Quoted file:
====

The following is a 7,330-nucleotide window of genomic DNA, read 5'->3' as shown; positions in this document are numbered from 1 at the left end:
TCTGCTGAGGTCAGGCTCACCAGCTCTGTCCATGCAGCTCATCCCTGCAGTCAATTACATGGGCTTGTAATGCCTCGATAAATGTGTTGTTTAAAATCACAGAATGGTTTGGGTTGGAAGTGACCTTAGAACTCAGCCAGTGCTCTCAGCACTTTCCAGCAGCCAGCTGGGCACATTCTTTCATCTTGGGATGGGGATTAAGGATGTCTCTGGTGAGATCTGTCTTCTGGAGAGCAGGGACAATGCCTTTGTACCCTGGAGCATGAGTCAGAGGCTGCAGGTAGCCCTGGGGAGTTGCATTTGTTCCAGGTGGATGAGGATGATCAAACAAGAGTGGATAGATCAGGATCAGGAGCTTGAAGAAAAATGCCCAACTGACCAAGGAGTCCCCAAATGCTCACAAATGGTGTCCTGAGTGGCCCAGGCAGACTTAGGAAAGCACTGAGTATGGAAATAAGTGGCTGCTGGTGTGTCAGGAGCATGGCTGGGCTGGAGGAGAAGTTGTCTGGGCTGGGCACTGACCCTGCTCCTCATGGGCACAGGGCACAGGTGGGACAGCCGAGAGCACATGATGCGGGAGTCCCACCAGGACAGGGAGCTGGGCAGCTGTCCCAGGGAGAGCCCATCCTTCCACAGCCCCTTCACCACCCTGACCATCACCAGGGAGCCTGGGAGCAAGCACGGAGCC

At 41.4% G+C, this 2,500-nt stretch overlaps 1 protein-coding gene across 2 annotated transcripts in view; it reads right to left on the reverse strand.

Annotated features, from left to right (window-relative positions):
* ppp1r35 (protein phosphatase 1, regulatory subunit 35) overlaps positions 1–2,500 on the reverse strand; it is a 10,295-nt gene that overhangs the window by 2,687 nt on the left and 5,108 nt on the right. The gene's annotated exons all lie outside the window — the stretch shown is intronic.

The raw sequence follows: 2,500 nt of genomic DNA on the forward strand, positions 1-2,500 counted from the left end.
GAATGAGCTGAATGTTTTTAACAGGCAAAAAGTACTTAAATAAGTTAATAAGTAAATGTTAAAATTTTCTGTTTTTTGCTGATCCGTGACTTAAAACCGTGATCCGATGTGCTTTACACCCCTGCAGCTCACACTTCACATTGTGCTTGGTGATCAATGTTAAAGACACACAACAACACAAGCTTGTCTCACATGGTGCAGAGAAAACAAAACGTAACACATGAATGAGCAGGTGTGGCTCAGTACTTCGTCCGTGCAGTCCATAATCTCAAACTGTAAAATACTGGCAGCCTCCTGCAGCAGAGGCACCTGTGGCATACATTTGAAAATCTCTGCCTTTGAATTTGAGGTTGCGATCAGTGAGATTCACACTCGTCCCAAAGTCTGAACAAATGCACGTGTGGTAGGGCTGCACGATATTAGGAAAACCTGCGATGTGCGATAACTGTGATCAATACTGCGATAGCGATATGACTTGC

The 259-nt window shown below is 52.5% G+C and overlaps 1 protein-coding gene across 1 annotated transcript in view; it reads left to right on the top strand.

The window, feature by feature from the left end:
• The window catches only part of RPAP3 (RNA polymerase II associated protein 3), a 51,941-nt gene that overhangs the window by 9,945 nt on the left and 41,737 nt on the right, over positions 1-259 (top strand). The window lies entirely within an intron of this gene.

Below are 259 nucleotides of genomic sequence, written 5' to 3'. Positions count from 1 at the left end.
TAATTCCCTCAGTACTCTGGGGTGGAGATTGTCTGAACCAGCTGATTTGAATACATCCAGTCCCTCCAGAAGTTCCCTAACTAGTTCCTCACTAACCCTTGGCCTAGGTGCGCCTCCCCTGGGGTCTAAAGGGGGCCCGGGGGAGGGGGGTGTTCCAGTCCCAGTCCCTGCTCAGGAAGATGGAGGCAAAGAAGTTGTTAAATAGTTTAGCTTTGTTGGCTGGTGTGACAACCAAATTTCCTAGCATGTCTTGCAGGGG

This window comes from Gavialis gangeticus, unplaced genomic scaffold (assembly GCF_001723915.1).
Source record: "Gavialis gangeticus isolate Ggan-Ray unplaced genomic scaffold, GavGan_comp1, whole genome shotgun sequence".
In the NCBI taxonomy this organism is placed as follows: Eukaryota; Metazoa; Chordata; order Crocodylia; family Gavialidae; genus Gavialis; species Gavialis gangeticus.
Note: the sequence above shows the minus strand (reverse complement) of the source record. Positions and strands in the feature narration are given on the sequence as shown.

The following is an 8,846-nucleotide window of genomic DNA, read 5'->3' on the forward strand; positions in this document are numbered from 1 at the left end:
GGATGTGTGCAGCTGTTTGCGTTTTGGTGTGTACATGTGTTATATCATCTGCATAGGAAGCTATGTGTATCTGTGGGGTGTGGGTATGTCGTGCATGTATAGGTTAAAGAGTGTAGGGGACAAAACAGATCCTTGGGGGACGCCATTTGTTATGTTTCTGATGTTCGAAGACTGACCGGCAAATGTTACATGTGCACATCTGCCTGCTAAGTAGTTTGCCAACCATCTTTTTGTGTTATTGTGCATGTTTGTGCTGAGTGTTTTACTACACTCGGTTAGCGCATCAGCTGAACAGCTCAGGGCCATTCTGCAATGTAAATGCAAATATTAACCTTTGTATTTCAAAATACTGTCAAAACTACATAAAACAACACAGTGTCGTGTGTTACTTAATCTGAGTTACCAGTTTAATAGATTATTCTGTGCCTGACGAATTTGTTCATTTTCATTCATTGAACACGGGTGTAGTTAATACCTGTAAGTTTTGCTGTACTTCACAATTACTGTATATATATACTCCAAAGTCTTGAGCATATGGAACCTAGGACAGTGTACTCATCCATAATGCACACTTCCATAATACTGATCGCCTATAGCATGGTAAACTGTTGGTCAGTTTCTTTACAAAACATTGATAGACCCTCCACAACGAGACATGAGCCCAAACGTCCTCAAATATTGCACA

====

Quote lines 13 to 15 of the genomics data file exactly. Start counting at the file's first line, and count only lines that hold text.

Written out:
This window comes from Gavialis gangeticus, unplaced genomic scaffold (assembly GCF_001723915.1).
Source record: "Gavialis gangeticus isolate Ggan-Ray unplaced genomic scaffold, GavGan_comp1, whole genome shotgun sequence".
In the NCBI taxonomy this organism is placed as follows: Eukaryota; Metazoa; Chordata; order Crocodylia; family Gavialidae; genus Gavialis; species Gavialis gangeticus.